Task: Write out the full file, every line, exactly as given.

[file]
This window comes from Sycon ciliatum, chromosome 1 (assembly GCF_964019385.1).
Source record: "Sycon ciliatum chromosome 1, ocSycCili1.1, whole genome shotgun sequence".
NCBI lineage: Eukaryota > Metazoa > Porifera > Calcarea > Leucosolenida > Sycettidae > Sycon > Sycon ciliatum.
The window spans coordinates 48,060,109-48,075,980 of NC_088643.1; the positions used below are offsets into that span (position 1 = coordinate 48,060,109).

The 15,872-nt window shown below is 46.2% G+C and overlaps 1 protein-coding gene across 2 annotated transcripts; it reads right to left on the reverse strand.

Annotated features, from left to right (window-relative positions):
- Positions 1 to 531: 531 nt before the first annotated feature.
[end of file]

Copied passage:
This window comes from Sycon ciliatum, chromosome 1 (assembly GCF_964019385.1).
Source record: "Sycon ciliatum chromosome 1, ocSycCili1.1, whole genome shotgun sequence".
NCBI lineage: Eukaryota > Metazoa > Porifera > Calcarea > Leucosolenida > Sycettidae > Sycon > Sycon ciliatum.
The window spans coordinates 48,060,109-48,075,980 of NC_088643.1; the positions used below are offsets into that span (position 1 = coordinate 48,060,109).

The 15,872-nt window shown below is 46.2% G+C and overlaps 1 protein-coding gene across 2 annotated transcripts; it reads right to left on the reverse strand.

Annotated features, from left to right (window-relative positions):
- Positions 1 to 531: 531 nt before the first annotated feature.